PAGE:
Friday, February 6, 2009

Ainsworth Psalter

Henry Ainsworth, English Congregationalist, wrote the psalter that was used on the Mayflower and at Plymouth, Massachusetts by the Pilgrims. Later, the first book published in America would be another psalter, the Bay Psalm Book, but when the Pilgrims first sang psalms in the New World, the lines came from the Ainsworth Psalter, titled The Book of Psalmes: Englished both in Prose and Metre with Annotations.

An extract from Henry Wadsworth Longfellow's The Courtship of Miles Standish:

So through the Plymouth woods John Alden went on his errand;
Came to an open space, and saw the disk of the ocean,
Sailless, sombre and cold with the comfortless breath of the east-wind;
Saw the new-built house and people at work in a meadow;
Heard, as he drew near the door, the musical voice of Priscilla
Singing the hundredth Psalm, the grand old Puritan anthem,
Music that Luther sang to the sacred words of the Psalmist,
Full of the breath of the Lord, consoling and comforting many.
Then, as he opened the door, he beheld the form of the maiden
Seated beside her wheel, and the carded wool like a snow-drift
Piled at her knee, her white hands feeding the ravenous spindle,
While with her foot on the treadle she guided the wheel in its motion.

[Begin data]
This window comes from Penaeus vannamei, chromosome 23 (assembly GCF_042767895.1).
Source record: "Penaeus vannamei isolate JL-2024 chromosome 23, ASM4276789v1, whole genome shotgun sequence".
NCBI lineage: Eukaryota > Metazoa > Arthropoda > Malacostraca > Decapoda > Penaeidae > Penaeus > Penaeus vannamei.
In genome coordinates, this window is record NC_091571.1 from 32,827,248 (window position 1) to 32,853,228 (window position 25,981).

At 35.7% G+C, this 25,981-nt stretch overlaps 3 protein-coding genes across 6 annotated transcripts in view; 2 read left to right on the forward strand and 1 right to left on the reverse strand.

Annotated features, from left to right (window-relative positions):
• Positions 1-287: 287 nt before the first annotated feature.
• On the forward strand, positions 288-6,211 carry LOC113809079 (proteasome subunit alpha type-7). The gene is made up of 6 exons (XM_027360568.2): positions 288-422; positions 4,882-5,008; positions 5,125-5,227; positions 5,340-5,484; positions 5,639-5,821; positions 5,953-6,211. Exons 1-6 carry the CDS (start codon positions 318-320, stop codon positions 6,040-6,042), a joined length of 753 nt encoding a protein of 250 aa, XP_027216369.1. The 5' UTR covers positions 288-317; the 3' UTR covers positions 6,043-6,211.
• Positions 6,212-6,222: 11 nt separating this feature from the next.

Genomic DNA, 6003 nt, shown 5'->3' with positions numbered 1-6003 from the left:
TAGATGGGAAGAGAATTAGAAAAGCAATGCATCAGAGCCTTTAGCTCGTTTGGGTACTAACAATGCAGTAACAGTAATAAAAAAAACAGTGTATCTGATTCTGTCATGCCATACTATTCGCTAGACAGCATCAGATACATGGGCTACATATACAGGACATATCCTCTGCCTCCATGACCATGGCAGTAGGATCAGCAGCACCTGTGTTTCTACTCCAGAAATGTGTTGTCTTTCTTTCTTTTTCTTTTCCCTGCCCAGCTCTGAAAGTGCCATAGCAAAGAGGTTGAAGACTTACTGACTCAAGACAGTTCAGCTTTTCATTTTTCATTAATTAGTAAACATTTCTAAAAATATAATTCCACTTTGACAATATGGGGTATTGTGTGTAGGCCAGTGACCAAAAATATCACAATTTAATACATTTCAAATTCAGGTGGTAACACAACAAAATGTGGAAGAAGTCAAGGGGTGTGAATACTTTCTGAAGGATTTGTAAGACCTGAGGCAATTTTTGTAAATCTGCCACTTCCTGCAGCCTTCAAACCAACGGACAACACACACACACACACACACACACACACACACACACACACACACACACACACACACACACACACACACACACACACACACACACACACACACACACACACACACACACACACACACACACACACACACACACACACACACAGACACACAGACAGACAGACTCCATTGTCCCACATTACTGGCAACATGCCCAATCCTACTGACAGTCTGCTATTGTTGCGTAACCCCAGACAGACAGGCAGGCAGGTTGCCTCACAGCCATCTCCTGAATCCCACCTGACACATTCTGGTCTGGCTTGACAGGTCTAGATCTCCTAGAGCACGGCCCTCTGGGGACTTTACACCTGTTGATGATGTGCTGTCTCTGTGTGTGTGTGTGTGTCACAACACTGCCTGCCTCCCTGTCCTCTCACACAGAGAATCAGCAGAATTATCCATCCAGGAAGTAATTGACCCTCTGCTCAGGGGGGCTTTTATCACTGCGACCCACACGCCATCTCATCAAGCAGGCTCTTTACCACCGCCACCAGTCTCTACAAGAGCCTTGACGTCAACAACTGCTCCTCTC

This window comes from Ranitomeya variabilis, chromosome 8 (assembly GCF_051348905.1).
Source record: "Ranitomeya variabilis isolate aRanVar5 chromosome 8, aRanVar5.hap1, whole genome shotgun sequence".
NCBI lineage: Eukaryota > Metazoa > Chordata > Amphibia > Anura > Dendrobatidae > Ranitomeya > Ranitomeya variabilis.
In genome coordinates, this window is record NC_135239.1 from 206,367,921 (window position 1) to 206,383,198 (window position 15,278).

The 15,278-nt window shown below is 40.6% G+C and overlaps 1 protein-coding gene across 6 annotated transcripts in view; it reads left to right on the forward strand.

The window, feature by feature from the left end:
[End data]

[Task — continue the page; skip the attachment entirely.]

Open wide on her lap lay the well-worn psalm-book of Ainsworth,
Printed in Amsterdam, the words and the music together,
Rough-hewn, angular notes, like stones in the wall of a churchyard,
Darkened and overhung by the running vine of the verses.
Such was the book from whose pages she sang the old Puritan anthem,
She, the Puritan girl, in the solitude of the forest,
Making the humble house and the modest apparel of home-spun
Beautiful with her beauty, and rich with the wealth of her being!

Psalm 100 in fact (along with Psalm 23) can be heard sung today on a cd from Plimoth Plantation. The words are as follows:

Shout to Jehovah, all the earth,
Serve ye Jehovah with gladness;
before him come with singing mirth
Know that Jehovah he God is.
It's he that made us, and not we;
his folk, and sheep of his feeding.
O with confession enter ye his gates,
his courtyards with praising:
Confess to him, bless ye his name.
Because Jehovah he good is:
his mercy ever is the same
and his faith, unto all ages.


  1. I am glad to hear that my ancestors, Alden and Mullins, may have been believers! I am going to send my nana a link to this blog post. Do you know whether Longfellow himself was a believer? He is also in our ancestry line, though I don't know if directly or just that we both connect to John Alden and Priscilla Mullins.

  2. That is a great connection you have. Longfellow was descended from Puritans but he himself, according to his daughter, was a lifelong Unitarian, as well as a great poet.